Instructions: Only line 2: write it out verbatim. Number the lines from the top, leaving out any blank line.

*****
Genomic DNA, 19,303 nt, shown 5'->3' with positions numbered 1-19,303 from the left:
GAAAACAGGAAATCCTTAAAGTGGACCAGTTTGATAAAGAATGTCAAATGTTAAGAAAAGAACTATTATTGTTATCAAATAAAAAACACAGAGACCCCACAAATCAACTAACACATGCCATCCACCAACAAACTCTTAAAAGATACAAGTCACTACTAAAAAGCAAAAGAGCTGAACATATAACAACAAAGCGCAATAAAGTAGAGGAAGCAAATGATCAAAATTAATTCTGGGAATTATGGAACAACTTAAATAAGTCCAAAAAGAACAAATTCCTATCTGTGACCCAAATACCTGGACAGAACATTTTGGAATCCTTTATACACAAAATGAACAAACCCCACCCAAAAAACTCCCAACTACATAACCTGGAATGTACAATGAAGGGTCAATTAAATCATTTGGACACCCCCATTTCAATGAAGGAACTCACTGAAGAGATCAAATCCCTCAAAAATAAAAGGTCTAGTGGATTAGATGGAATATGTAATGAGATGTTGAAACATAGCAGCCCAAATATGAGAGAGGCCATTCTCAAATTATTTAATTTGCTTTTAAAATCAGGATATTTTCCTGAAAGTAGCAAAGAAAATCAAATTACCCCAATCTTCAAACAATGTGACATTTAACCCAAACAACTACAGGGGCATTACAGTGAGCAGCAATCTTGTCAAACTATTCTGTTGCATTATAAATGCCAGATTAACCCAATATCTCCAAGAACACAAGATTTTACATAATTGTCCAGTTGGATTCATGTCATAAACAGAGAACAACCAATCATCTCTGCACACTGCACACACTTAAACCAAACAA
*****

GAAAACAGGAAATCCTTAAAGTGGACCAGTTTGATAAAGAATGTCAAATGTTAAGAAAAGAACTATTATTGTTATCAAATAAAAAACACAGAGACCCCACAAATCAACTAACACATGCCATCCACCAACAAACTCTTAAAAGATACAAGTCACTACTAAAAAGCAAAAGAGCTGAACATATAACAACAAAGCGCAATAAAGTAGAGGAAGCAAATGATCAAAATTAATTCTGGGAATTATGGAACAACTTAAATAAGTCCAAAAAGAACAAATTCCTATCTGTGACCCAAATACCTGGACAGAACATTTTGGAATCCTTTATACACAAAATGAACAAACCCCACCCAAAAAACTCCCAACTACATAACCTGGAATGTACAATGAAGGGTCAATTAAATCATTTGGACACCCCCATTTCAATGAAGGAACTCACTGAAGAGATCAAATCCCTCAAAAATAAAAGGTCTAGTGGATTAGATGGAATATGTAATGAGATGTTGAAACATAGCAGCCCAAATATGAGAGAGGCCATTCTCAAATTATTTAATTTGCTTTTAAAATCAGGATATTTTCCTGAAAGTAGCAAAGAAAATCAAATTACCCCAATCTTCAAACAATGTGACATTTAACCCAAACAACTACAGGGGCATTACAGTGAGCAGCAATCTTGTCAAACTATTCTGTTGCATTATAAATGCCAGATTAACCCAATATCTCCAAGAACACAAGATTTTACATAATTGTCCAGTTGGATTCATGTCATAAACAGAGAACAACCAATCATCTCTGCACACTGCACACACTTAAACCAAACAA